-A +A

Ms. Maria Mabinty Kamara of the ICC in Gulu-Uganda on 16th July 2015.

GULU-UGANDA: A senior officer of The Hague based, International Criminal Court (ICC), has clarified that the court does not offer reparations to victims of war crimes and crimes against humanity until after the court have passed a guilty verdict against the perpetrator.

Ms. Maria Mabinty Kamara, the Outreach Coordinator for Uganda and Kenya in the Public Information and Documentation Section of ICC, told a meeting of stakeholders on ICC including the media, that ICC does not pay reparations to individual victims but to the community as a whole and that money is spent on projects which benefit all.

“Reparations are paid only at the end of trials and after guilty verdict.” She said, at Churchill Courts Hotel in Gulu Municipality on Tuesday 14th July 2015, during preparations to celebrate the 17th anniversary of the Court, which is celebrated annually on 17th July.

She was responding to the concern of a victim of the Northern Uganda insurgencies, including that of the Lord’s Resistance Army (LRA) rebellion, which spanned from 1986 to 2006, that it seems the ICC is only interested in giving justice to the victims of Lukodi-a village in Bungatira sub-county in Gulu district, a few minutes’ drive from Gulu town.

The LRA massacred over 46 innocent civilians between 19th and 20th May 2004 in Lukodi’s eleven villages. It is believed that, the indicted and captured LRA commander Dominic Ongwen, masterminded the massacre in Lukodi in 2004. This is the single incident for which Ongwen is in custody at The Hague waiting for trials to begin.

Mr. Akena Jimmy, who is a land mine survivor from Land Mine Survivors’ Association in Gulu, wondered why the ICC was working at Lukodi only, yet atrocities were committed throughout the region.

“If the LRA leader, Joseph Kony, dies in the bush, will those others not get Justice? Akena questioned.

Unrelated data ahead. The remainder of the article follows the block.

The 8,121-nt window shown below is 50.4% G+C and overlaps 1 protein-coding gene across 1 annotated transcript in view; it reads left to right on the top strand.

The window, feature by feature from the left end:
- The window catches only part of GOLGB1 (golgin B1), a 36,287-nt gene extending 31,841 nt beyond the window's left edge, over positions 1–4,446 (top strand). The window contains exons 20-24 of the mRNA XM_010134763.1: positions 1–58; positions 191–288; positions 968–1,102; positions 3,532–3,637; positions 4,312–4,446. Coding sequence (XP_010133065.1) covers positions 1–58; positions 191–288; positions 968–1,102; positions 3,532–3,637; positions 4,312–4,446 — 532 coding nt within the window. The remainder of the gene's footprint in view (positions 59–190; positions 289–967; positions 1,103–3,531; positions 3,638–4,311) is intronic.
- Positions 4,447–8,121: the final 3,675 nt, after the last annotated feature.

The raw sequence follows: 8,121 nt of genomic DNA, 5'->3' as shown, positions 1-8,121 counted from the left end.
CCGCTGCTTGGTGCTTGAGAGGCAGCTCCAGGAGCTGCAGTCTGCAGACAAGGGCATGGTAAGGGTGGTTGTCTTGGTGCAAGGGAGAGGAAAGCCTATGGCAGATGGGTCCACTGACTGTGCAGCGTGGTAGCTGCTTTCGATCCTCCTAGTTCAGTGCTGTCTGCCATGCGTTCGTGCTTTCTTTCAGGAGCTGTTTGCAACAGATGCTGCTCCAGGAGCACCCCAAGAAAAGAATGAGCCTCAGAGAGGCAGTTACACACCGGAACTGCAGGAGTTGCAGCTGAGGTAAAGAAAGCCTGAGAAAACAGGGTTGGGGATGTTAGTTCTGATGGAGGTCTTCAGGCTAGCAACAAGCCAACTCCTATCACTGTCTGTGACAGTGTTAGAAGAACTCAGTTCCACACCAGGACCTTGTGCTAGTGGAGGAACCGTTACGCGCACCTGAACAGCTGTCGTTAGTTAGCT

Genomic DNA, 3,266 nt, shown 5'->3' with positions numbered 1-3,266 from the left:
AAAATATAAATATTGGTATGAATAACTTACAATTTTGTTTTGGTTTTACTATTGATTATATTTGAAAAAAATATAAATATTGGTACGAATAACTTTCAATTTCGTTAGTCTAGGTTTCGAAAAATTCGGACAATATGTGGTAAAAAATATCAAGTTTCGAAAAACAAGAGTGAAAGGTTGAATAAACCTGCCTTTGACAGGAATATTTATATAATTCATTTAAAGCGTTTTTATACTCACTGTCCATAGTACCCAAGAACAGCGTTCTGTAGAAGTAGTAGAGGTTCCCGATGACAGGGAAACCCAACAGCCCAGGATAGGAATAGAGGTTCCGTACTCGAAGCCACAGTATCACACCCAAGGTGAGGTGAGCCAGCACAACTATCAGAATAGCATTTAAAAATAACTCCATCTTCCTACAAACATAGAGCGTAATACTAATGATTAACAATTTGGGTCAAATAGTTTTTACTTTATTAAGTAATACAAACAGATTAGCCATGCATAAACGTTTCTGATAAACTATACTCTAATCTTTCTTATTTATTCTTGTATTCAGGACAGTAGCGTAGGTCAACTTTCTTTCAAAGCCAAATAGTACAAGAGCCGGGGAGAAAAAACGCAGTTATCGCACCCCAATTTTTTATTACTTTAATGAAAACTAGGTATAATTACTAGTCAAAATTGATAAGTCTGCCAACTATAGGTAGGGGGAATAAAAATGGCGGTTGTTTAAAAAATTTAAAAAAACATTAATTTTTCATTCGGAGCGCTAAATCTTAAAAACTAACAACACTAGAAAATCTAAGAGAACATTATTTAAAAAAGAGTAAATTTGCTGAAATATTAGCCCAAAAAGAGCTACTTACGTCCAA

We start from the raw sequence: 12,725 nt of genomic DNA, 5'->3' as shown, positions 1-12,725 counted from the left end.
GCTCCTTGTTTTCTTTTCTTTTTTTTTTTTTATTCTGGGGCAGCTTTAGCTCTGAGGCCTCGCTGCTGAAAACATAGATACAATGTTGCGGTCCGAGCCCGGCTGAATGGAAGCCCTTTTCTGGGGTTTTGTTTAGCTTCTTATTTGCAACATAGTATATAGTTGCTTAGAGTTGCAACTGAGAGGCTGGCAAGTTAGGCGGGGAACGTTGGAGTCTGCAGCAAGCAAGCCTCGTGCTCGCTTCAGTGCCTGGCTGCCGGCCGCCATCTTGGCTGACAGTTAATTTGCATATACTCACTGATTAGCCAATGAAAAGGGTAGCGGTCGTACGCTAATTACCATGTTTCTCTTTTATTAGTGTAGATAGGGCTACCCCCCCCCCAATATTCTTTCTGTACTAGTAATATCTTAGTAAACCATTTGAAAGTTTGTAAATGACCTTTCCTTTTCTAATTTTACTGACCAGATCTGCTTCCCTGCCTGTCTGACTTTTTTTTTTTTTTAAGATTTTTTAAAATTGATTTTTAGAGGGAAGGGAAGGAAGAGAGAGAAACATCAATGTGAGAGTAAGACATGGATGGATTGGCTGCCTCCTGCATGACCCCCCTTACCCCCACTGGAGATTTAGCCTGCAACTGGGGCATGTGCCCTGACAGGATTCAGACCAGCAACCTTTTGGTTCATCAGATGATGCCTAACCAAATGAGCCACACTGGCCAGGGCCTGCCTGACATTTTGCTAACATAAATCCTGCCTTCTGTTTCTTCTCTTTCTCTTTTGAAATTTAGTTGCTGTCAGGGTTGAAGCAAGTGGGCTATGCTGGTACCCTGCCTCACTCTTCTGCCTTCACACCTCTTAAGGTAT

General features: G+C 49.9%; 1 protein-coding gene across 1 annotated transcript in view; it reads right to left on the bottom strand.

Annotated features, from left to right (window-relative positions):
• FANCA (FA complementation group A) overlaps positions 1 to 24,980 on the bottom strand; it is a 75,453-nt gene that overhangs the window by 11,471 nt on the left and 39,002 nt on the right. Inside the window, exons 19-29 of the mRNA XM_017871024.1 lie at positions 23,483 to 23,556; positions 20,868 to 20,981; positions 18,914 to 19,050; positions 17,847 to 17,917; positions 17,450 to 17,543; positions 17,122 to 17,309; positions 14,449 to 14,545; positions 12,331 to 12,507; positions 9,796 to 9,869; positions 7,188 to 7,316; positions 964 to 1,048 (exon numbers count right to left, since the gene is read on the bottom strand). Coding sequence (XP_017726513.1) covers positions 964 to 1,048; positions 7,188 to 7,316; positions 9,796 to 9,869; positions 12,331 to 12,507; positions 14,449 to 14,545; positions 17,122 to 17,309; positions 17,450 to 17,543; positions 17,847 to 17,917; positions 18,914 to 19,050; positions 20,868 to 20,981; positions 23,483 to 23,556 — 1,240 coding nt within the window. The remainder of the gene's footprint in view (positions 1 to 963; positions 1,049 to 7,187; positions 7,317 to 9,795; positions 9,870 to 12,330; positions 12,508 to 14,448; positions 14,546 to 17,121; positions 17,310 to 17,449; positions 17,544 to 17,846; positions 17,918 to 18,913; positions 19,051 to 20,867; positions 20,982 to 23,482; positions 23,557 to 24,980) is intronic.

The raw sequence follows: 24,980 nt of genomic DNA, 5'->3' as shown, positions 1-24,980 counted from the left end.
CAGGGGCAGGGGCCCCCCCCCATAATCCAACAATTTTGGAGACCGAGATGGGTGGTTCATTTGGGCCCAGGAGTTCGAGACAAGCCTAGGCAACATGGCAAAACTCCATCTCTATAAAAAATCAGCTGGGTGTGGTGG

Ms. Kamara said the ICC’s main work is to make sure that, ”impunity is no longer the game”.

 She said that other victims of the war benefited from 18 projects sponsored by the Court’s Trust Fund for Victims whereby over 40,000 individual victims benefitted through Non-governmental Organizations (NGOs) like AVSI and CARE International.

“One of the mandates of ICC is to provide support to other victims through NGO’s like AVSI and CARE International. Have you not seen victims getting artificial limbs, psychosocial support, Facial Reconstruction and Counseling services? These NGOs get funding from the Trust Fund for Victims of the ICC”.

She said ICC was concentrating on Lukodi because that is where Ongwen committed those crimes for which he is before court. She said Ongwen cannot be held responsible for all the crimes committed by other LRA commanders in other parts of Northern Uganda.

“It is not possible to hold Ongwen responsible for all the crimes committed in the whole Northern Uganda. His crime relates to Lukodi”. She said, adding that ICC may expand the scope on Ongwen to include other places like Pajule and Odek where he is reported to have committed crimes there as well.

17th July is declared The Day of International Criminal Justice to mark the anniversary of the adoption of the Rome Statute which established the ICC on 17th July 1998. So far, 123 States have ratified the Rome Statute.

ICC seeks to protect people from genocide, crimes against humanity, war crimes and crimes of aggression. The day unites all those who wish to support justice, promote victims’ rights and help prevent crimes (that are committed by individuals, but not States) that threaten the peace, security and well-being of the world.

Lukodi will host this year’s celebrations to mark the Day of International Criminal Justice on Friday, 17 July 2015 to thank the community for their overwhelming support to the work of ICC after waiting for ten years before a suspected from the five indicted LRA commanders is in Court.

“Ten years of waiting for justice is a bit long. We want to celebrate Justice in a special way”. Ms. Kamara said.

To celebrate the day, ICC designed a special Facebook account: 17th July. JusticeMatters to collect views of people on what Justice means to them. The campaign, which began on 6th July 2015, will end on Friday.

“People are saying every kind of things in the campaign. Victims are saying this is an opportunity for their voices to be heard”. Kamara said.

Also Check Out...

Disabled Persons Rights Supported
Local Brooklyn Reggae Artist And